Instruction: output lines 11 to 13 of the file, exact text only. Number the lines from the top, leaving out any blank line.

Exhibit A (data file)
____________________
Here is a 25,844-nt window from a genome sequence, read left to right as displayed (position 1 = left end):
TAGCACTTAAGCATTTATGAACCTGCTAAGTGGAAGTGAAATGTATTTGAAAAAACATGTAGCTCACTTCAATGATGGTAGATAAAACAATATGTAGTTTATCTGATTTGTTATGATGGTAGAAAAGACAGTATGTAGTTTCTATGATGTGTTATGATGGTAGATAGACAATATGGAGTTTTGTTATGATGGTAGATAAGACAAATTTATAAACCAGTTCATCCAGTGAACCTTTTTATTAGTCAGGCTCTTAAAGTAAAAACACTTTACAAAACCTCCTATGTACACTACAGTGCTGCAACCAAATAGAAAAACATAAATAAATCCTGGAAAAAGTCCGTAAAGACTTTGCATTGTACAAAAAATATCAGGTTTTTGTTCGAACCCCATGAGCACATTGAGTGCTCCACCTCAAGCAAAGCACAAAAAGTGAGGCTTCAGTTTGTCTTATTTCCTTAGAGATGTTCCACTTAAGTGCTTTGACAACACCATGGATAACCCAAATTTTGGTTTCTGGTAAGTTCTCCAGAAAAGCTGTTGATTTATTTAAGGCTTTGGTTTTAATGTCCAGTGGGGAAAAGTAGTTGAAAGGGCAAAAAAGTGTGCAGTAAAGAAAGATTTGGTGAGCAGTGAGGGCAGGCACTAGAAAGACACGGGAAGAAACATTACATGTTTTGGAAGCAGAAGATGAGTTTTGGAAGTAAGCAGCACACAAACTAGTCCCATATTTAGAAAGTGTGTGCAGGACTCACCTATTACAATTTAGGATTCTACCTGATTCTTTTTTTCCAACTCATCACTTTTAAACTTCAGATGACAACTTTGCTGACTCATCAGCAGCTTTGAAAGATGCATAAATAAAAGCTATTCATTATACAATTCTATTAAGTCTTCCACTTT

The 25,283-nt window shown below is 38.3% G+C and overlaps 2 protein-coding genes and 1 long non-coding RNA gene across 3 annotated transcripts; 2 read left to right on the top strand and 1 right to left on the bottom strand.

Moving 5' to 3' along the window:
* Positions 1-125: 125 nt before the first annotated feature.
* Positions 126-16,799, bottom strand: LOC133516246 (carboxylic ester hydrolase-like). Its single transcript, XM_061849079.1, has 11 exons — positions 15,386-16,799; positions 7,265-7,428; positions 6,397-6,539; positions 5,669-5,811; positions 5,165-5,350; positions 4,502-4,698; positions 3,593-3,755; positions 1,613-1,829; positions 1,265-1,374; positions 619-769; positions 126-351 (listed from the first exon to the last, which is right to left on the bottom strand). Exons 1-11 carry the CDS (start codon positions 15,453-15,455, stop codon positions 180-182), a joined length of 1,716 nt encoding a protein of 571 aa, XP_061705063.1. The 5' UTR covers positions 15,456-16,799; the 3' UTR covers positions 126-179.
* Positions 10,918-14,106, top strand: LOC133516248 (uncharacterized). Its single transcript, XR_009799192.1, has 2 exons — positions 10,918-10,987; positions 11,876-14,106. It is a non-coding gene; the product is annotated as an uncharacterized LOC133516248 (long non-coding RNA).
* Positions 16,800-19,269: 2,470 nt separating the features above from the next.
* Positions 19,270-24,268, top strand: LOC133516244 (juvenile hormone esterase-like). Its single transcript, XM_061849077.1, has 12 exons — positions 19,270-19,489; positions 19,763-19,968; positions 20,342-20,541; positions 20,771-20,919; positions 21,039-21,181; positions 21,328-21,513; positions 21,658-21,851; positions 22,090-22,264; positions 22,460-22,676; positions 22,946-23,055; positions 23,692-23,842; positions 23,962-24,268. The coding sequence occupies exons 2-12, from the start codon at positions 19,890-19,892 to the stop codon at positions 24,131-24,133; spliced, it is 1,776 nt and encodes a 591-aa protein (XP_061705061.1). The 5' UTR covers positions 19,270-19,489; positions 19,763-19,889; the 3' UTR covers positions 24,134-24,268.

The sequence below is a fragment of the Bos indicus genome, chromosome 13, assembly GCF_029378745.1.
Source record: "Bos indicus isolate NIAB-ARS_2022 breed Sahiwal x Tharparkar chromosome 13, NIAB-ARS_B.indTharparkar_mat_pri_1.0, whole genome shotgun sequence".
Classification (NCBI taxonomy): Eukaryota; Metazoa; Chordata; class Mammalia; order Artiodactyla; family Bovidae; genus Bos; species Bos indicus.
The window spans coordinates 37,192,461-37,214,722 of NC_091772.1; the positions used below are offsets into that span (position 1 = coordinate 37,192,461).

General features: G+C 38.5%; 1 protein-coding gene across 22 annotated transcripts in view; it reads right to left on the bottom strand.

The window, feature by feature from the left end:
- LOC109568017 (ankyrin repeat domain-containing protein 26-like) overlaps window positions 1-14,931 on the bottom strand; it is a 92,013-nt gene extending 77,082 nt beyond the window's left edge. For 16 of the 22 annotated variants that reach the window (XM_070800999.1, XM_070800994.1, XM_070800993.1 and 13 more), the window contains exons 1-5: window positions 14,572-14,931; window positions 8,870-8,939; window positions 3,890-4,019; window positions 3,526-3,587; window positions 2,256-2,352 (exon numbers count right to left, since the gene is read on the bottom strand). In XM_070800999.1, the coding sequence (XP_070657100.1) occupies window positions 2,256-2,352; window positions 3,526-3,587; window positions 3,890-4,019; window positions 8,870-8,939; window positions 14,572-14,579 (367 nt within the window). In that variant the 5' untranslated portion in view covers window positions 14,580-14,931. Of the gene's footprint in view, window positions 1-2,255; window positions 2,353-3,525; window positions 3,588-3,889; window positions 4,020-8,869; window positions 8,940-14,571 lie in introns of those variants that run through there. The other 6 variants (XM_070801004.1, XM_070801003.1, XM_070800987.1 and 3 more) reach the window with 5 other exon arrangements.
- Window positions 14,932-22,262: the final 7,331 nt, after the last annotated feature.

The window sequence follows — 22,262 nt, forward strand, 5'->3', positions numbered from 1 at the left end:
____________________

Source record: "Bos indicus isolate NIAB-ARS_2022 breed Sahiwal x Tharparkar chromosome 13, NIAB-ARS_B.indTharparkar_mat_pri_1.0, whole genome shotgun sequence".
Classification (NCBI taxonomy): Eukaryota; Metazoa; Chordata; class Mammalia; order Artiodactyla; family Bovidae; genus Bos; species Bos indicus.
The window spans coordinates 37,192,461-37,214,722 of NC_091772.1; the positions used below are offsets into that span (position 1 = coordinate 37,192,461).